Monsieur Lazhar began with an exceptional premise but then failed to pull together a coherent, moving story. What could have been an intriguing and warm tale of overcoming grief and challenges became a somewhat sterile examination of characters that were never fully developed. We learn quite a bit about Lazhar, but never really see him following through on excellent opportunities to interact. We have a child with headaches (Boris, played by Louis-David Leblanc) who actually appears to suffer from malnutrition. But the topic is never examined. Simon (Emilien Neron) is a central character who provides some emotional range but lacks development in other areas. Alice (Sophie Nelisse) is the bright spot in this film, giving us a character whose troubles seethe beneath the surface. Yet even her character is left unresolved in the end. There are a host of other characters whose sole purpose seems to be to fill out the “dance card” with cardboard cutouts. My biggest issue with this film was the failure to connect the individual parts. We get snippets of character development that are left dangling without resolution or a meaningful connection to the underlying story. They are mere details that lack substance. This was frustrating for me. What appeared to be potential storylines ended up as dead-end streets. The end result is an emotional subject that never connects with the audience, leaving us as casual observers rather than participants. This failure was monumental to me. It ruined a potentially phenomenal story.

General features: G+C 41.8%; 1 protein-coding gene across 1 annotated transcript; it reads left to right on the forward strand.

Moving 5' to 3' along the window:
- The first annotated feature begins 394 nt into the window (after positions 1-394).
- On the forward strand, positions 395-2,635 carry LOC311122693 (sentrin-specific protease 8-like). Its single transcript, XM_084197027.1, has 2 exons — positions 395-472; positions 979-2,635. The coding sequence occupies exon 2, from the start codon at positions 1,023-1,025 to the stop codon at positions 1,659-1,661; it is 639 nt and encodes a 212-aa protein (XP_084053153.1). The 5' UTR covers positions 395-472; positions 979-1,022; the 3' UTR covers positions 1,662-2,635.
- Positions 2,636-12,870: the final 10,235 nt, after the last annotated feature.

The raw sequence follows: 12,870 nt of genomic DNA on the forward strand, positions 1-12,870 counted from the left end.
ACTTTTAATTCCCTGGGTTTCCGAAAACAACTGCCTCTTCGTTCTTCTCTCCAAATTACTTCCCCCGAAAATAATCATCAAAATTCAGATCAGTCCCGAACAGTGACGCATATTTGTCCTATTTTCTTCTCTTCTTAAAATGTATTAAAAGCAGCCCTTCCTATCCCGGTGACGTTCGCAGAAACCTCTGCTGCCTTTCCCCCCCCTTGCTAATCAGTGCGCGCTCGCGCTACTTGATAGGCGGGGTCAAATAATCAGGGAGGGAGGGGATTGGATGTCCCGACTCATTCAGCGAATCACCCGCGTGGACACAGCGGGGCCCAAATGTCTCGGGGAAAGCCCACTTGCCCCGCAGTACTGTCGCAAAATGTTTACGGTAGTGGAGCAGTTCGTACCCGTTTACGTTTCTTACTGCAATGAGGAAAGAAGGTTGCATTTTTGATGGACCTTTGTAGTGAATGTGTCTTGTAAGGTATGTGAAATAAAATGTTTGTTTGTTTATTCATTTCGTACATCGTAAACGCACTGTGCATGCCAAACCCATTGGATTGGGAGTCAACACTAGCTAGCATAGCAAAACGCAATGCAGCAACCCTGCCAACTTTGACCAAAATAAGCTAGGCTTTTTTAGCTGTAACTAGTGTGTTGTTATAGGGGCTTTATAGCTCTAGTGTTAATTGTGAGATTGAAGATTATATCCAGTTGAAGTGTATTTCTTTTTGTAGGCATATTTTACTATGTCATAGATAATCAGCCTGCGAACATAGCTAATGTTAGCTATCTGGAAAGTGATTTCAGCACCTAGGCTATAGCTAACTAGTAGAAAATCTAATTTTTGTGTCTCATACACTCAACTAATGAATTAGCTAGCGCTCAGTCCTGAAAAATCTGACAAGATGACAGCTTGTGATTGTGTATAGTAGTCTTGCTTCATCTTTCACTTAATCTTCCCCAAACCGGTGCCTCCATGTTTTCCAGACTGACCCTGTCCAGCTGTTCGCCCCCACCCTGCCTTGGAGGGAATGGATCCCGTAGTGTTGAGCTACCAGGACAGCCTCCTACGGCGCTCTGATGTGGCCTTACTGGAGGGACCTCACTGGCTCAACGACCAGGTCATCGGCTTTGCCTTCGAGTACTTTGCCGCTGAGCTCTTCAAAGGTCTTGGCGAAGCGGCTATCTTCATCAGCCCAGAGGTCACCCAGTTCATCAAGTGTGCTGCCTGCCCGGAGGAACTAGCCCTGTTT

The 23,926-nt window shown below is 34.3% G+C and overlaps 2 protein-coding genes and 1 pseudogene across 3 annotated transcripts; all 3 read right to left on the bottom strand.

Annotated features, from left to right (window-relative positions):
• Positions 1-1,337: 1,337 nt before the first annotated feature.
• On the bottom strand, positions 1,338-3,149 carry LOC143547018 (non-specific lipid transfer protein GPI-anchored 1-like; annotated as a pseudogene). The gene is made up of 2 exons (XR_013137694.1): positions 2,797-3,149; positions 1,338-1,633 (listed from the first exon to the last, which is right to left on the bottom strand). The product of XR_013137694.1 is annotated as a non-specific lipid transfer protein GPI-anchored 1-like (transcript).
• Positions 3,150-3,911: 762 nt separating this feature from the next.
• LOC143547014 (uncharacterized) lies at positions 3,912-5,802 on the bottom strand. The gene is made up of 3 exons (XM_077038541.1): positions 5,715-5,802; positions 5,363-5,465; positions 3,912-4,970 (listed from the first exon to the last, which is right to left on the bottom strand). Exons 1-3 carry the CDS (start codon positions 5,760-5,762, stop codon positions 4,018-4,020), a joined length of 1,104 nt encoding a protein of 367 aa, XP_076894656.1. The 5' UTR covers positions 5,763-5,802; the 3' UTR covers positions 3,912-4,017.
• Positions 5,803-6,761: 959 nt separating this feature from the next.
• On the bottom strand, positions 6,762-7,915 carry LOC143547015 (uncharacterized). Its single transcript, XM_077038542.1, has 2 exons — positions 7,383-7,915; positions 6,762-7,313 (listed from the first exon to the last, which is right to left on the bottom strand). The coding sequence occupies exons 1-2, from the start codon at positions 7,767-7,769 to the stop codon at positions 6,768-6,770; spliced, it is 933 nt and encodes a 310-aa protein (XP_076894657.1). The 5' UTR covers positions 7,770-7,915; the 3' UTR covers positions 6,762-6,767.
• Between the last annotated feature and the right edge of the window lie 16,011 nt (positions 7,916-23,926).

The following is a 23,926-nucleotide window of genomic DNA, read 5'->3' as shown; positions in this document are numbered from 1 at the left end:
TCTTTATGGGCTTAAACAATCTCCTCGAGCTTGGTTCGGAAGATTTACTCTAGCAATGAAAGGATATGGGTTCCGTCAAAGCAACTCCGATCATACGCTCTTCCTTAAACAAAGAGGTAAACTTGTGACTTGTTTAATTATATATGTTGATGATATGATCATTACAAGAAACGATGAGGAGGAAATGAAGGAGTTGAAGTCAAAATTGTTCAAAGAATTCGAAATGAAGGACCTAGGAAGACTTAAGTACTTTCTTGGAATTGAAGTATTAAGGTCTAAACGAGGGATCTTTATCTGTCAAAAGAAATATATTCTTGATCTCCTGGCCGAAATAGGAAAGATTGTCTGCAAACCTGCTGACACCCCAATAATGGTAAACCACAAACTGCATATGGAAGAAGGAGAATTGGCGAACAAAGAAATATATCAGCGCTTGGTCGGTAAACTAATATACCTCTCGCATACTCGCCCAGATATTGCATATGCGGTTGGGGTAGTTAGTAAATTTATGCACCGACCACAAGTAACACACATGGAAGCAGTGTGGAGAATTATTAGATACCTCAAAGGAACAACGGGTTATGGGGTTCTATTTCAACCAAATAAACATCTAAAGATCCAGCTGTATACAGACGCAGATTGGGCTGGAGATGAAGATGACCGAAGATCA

If there was a redeeming quality to Monsieur Lazhar it would definitely be the performance of Nelisse. I was struck by her performance, which added incredible depth to her character. She reminded me of a young Drew Barrymore, with a composure and delivery that belies her age. It resulted in a combination of maturity and innocence that we rarely witness. This child has a bright future in front of her. I enjoyed Fellag’s performance, as well. His character was somewhat unremarkable, which can often be harder to portray than a quirkier character. His measured delivery added credibility to his character. The other major player, Neron, also handled his duties with professionalism. While the young man was stuck in the shadow of Nelisse’s incredible performance, I enjoyed the balance he brought to the screen. The other characters were weak enough that none of the performances stood out to me. But the acting made this film far more enjoyable than it otherwise may have been. What this story lacked in coherence it made up for in performances.
Monsieur Lazhar was tagged with a PG-13 from the MPAA. This is most certainly tied primarily to the opening scene and possibly the subject matter as a whole. The film discusses the topics of death, violence and suicide. Lazhar’s family members were killed following arson, but there is discussion of his daughter jumping to her death to escape the flames. The film includes some elements of strong language, but no “F-Bombs.” It may have earned a PG rating if the subject matter were not as dark. This film is not really questionable, since the subject matter is contextual. However, the dark elements may cause nightmares or prompt difficult questions from younger viewers. I would recommend an audience ten and older, depending on their maturity.
I am probably being harder on Monsieur Lazhar than I should be. The film had plenty of redeeming qualities. The greatest of which were the performances. I thoroughly enjoyed the acting and found the performances to elevate the characters where the writing failed. It is disappointing when a film like this takes on a difficult topic and then fails to adequately bind the storylines into a coherent, moving story. I found myself watching from an almost sterile perspective due to an inability to connect with the action. The film is a decent story with excellent acting but too many loose ends. Three stars.
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Movie Mood: Serious Movie
Film Completeness: Looked complete to me.
Worst Part of this Film: Script